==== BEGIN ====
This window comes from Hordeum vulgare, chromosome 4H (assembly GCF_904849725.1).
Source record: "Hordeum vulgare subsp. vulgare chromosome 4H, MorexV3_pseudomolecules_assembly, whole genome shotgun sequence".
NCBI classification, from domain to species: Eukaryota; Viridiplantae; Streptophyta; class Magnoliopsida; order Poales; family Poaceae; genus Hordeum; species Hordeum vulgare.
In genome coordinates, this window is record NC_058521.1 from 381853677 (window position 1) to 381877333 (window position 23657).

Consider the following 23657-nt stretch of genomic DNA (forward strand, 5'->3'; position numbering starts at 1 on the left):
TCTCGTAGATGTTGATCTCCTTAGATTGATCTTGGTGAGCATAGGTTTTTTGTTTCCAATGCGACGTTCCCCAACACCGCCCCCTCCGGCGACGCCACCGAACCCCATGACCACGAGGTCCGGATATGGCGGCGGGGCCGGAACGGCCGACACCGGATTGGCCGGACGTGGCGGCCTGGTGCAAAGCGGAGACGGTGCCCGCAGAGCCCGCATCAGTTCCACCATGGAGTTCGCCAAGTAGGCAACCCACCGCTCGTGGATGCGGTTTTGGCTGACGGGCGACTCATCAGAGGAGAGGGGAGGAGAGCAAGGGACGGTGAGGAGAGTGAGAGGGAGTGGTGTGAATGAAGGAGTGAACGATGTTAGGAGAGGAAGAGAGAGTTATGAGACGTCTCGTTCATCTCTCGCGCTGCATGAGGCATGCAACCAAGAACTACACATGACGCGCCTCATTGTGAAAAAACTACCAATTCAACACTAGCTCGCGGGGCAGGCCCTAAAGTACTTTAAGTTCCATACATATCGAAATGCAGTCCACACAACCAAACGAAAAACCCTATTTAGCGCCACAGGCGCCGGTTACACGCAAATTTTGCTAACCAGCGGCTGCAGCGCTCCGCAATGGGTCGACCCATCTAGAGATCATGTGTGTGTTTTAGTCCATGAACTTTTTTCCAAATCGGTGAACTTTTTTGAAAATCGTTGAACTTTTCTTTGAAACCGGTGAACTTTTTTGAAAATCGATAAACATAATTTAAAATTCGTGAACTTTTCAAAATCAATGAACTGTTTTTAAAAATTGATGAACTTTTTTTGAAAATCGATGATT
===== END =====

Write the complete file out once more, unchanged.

This window comes from Hordeum vulgare, chromosome 4H (assembly GCF_904849725.1).
Source record: "Hordeum vulgare subsp. vulgare chromosome 4H, MorexV3_pseudomolecules_assembly, whole genome shotgun sequence".
NCBI classification, from domain to species: Eukaryota; Viridiplantae; Streptophyta; class Magnoliopsida; order Poales; family Poaceae; genus Hordeum; species Hordeum vulgare.
In genome coordinates, this window is record NC_058521.1 from 381853677 (window position 1) to 381877333 (window position 23657).

Consider the following 23657-nt stretch of genomic DNA (forward strand, 5'->3'; position numbering starts at 1 on the left):
TCTCGTAGATGTTGATCTCCTTAGATTGATCTTGGTGAGCATAGGTTTTTTGTTTCCAATGCGACGTTCCCCAACACCGCCCCCTCCGGCGACGCCACCGAACCCCATGACCACGAGGTCCGGATATGGCGGCGGGGCCGGAACGGCCGACACCGGATTGGCCGGACGTGGCGGCCTGGTGCAAAGCGGAGACGGTGCCCGCAGAGCCCGCATCAGTTCCACCATGGAGTTCGCCAAGTAGGCAACCCACCGCTCGTGGATGCGGTTTTGGCTGACGGGCGACTCATCAGAGGAGAGGGGAGGAGAGCAAGGGACGGTGAGGAGAGTGAGAGGGAGTGGTGTGAATGAAGGAGTGAACGATGTTAGGAGAGGAAGAGAGAGTTATGAGACGTCTCGTTCATCTCTCGCGCTGCATGAGGCATGCAACCAAGAACTACACATGACGCGCCTCATTGTGAAAAAACTACCAATTCAACACTAGCTCGCGGGGCAGGCCCTAAAGTACTTTAAGTTCCATACATATCGAAATGCAGTCCACACAACCAAACGAAAAACCCTATTTAGCGCCACAGGCGCCGGTTACACGCAAATTTTGCTAACCAGCGGCTGCAGCGCTCCGCAATGGGTCGACCCATCTAGAGATCATGTGTGTGTTTTAGTCCATGAACTTTTTTCCAAATCGGTGAACTTTTTTGAAAATCGTTGAACTTTTCTTTGAAACCGGTGAACTTTTTTGAAAATCGATAAACATAATTTAAAATTCGTGAACTTTTCAAAATCAATGAACTGTTTTTAAAAATTGATGAACTTTTTTTGAAAATCGATGATT